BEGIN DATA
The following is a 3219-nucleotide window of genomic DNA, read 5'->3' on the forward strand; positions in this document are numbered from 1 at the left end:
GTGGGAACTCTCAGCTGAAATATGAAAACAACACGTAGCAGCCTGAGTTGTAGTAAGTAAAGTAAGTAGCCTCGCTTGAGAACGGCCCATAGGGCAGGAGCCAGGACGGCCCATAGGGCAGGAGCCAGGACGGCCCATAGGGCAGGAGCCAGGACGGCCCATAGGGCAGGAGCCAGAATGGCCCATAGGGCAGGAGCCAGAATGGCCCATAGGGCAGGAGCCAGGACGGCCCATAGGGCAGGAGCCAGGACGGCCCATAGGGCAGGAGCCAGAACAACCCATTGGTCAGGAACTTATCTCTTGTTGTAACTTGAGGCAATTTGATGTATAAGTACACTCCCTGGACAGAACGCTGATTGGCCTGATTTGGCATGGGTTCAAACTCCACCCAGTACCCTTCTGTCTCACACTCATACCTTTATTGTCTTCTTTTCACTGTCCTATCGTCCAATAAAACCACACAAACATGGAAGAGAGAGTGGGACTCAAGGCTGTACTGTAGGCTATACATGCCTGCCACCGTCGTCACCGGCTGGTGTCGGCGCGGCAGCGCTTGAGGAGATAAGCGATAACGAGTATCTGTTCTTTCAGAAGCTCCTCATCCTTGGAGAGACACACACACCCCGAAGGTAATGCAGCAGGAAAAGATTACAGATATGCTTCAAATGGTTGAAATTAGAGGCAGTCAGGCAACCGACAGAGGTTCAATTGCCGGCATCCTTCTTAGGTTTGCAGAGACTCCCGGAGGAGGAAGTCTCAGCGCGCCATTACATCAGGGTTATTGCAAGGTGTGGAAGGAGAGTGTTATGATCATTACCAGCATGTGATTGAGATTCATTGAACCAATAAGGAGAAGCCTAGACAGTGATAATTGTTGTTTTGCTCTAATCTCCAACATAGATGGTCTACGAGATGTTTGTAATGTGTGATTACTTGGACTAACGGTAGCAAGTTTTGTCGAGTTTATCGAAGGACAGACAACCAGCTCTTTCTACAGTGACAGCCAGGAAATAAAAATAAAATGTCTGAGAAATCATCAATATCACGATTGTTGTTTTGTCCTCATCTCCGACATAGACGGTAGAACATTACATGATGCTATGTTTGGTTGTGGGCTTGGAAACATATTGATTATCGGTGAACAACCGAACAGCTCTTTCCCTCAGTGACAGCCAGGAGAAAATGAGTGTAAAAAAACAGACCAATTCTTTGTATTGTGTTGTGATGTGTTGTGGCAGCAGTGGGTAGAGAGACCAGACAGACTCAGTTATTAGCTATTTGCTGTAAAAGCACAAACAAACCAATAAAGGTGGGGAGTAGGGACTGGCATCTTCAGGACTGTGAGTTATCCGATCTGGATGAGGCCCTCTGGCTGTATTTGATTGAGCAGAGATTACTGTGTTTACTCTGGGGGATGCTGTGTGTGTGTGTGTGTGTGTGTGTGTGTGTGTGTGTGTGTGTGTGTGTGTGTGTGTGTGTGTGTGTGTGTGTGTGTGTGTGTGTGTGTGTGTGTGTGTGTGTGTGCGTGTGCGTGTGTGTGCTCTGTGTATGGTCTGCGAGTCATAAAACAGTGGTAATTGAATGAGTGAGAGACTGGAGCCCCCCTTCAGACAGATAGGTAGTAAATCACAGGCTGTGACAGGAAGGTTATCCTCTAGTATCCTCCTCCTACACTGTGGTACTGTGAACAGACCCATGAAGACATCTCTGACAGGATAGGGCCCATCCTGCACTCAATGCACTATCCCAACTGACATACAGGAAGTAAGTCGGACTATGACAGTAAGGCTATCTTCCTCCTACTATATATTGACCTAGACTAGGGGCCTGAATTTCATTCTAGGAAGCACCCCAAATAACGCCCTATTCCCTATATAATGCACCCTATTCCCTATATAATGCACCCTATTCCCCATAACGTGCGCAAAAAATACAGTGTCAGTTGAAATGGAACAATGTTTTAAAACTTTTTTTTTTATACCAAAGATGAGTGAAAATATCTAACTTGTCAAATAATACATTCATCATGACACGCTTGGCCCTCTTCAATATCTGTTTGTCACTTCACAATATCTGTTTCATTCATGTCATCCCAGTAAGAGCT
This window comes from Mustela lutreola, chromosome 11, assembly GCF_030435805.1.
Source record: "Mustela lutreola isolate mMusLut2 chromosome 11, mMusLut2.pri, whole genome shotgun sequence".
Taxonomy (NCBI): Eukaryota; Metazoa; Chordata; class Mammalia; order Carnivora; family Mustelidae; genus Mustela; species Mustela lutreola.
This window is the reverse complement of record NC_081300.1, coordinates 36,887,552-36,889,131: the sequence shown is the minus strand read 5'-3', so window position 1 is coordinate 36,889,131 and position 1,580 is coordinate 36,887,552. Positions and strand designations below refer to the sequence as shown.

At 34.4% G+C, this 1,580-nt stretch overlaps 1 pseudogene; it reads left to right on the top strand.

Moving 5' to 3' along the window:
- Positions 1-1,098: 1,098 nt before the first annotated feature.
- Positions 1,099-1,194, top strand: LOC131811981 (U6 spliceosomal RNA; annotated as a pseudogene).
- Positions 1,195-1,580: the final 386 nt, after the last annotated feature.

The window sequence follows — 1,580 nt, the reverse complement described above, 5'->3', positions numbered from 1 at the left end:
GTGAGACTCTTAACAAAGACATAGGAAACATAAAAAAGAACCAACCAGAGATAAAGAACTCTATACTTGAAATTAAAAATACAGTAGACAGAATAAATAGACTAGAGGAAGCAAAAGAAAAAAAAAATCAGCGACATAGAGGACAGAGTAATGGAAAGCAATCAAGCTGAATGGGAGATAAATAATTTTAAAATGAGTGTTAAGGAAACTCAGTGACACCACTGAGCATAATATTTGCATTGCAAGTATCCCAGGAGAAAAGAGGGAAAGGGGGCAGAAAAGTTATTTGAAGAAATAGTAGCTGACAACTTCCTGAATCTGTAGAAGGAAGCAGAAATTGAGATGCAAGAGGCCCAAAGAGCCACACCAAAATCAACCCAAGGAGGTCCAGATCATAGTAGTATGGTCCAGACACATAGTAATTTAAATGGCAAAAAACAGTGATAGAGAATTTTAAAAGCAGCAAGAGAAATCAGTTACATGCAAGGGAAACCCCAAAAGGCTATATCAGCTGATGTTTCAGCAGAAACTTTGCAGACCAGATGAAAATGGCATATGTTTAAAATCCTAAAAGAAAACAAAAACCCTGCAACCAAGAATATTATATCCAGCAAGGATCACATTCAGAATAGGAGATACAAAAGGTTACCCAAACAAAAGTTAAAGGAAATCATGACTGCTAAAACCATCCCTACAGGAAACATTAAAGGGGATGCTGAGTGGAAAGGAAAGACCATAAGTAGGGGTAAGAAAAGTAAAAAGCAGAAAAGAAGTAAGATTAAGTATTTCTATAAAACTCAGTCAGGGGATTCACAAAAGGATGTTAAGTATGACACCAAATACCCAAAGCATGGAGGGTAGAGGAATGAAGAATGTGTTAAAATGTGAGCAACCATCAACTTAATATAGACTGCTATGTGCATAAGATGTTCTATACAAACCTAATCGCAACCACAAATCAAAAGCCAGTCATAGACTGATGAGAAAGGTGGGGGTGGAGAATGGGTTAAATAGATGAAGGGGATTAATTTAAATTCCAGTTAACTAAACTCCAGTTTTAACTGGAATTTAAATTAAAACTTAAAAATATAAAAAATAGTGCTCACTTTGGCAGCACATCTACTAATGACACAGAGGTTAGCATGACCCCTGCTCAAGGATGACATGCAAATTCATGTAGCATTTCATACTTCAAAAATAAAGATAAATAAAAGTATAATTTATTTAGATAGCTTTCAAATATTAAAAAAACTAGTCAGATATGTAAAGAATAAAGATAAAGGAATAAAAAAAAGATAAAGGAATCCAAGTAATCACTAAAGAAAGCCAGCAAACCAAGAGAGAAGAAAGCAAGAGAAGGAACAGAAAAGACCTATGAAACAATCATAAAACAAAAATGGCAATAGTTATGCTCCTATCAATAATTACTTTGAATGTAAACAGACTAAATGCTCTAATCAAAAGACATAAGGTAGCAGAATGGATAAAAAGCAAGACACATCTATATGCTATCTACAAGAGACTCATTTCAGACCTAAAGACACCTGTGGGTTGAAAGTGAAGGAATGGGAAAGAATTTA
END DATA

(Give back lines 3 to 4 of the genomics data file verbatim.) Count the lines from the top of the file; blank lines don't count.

This window comes from Mustela lutreola, chromosome 11, assembly GCF_030435805.1.
Source record: "Mustela lutreola isolate mMusLut2 chromosome 11, mMusLut2.pri, whole genome shotgun sequence".